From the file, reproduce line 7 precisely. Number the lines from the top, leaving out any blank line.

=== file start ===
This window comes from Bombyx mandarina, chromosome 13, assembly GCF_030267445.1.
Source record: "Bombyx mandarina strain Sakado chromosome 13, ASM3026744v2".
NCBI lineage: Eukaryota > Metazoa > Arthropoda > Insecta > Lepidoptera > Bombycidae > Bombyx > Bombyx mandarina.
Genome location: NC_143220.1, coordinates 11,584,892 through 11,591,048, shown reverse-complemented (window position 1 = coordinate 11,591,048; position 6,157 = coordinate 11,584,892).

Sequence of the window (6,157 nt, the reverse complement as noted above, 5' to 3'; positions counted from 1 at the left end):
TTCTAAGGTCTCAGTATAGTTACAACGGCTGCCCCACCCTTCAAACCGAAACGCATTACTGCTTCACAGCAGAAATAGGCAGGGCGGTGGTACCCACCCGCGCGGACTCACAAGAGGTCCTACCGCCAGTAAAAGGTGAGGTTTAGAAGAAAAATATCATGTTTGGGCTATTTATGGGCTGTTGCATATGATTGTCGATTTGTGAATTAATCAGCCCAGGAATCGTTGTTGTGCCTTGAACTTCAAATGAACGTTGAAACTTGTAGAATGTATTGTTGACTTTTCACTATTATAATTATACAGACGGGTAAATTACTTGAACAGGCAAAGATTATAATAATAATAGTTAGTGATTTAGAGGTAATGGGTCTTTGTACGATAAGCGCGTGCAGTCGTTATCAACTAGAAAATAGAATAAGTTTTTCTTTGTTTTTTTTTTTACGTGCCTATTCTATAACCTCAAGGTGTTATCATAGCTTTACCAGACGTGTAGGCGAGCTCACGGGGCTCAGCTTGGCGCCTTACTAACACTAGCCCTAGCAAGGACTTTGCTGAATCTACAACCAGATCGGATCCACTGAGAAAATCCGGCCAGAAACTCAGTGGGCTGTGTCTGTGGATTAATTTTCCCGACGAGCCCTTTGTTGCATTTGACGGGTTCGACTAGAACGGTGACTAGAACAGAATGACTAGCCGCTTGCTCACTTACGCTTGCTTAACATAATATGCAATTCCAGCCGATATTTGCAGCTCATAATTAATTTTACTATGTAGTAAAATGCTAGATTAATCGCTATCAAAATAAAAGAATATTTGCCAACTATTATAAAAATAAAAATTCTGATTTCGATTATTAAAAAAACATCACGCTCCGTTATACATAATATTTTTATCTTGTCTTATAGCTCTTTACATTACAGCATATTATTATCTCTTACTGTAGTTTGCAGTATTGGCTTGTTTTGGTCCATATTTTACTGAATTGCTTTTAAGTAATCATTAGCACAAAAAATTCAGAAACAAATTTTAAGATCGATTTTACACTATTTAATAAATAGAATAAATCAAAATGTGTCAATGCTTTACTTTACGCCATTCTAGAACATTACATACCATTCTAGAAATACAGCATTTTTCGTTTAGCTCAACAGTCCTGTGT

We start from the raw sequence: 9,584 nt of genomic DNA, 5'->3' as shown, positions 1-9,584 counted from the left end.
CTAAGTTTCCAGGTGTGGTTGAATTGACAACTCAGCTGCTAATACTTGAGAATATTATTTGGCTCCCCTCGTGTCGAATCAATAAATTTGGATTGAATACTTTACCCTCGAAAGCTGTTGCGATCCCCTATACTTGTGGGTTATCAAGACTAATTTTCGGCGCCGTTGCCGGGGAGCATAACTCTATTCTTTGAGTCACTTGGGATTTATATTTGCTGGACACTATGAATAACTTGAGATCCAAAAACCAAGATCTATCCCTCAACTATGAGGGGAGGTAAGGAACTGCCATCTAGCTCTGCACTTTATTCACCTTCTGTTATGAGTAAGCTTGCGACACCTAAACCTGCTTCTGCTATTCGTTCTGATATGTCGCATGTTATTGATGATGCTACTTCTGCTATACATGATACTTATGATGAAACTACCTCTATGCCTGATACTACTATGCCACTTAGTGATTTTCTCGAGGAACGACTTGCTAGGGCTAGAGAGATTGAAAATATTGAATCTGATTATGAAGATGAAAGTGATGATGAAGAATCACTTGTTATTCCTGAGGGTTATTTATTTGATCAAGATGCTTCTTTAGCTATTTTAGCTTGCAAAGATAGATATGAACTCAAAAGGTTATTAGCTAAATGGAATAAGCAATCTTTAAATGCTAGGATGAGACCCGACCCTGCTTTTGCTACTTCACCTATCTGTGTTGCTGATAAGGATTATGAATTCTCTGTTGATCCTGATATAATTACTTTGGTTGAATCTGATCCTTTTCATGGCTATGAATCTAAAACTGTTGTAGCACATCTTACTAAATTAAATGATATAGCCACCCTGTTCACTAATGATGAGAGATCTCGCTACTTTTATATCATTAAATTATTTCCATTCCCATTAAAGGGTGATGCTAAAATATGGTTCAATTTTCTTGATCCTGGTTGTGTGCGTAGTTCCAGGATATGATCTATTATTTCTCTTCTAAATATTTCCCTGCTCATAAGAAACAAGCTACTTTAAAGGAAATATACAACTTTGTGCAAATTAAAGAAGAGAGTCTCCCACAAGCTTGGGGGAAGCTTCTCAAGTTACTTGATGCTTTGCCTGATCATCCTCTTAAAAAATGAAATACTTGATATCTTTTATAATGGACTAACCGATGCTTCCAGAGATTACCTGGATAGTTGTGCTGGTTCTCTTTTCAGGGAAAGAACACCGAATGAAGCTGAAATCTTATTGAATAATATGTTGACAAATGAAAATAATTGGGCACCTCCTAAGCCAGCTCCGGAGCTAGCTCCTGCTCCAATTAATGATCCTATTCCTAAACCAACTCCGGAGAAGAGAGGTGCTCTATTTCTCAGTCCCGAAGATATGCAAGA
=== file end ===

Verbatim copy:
We start from the raw sequence: 9,584 nt of genomic DNA, 5'->3' as shown, positions 1-9,584 counted from the left end.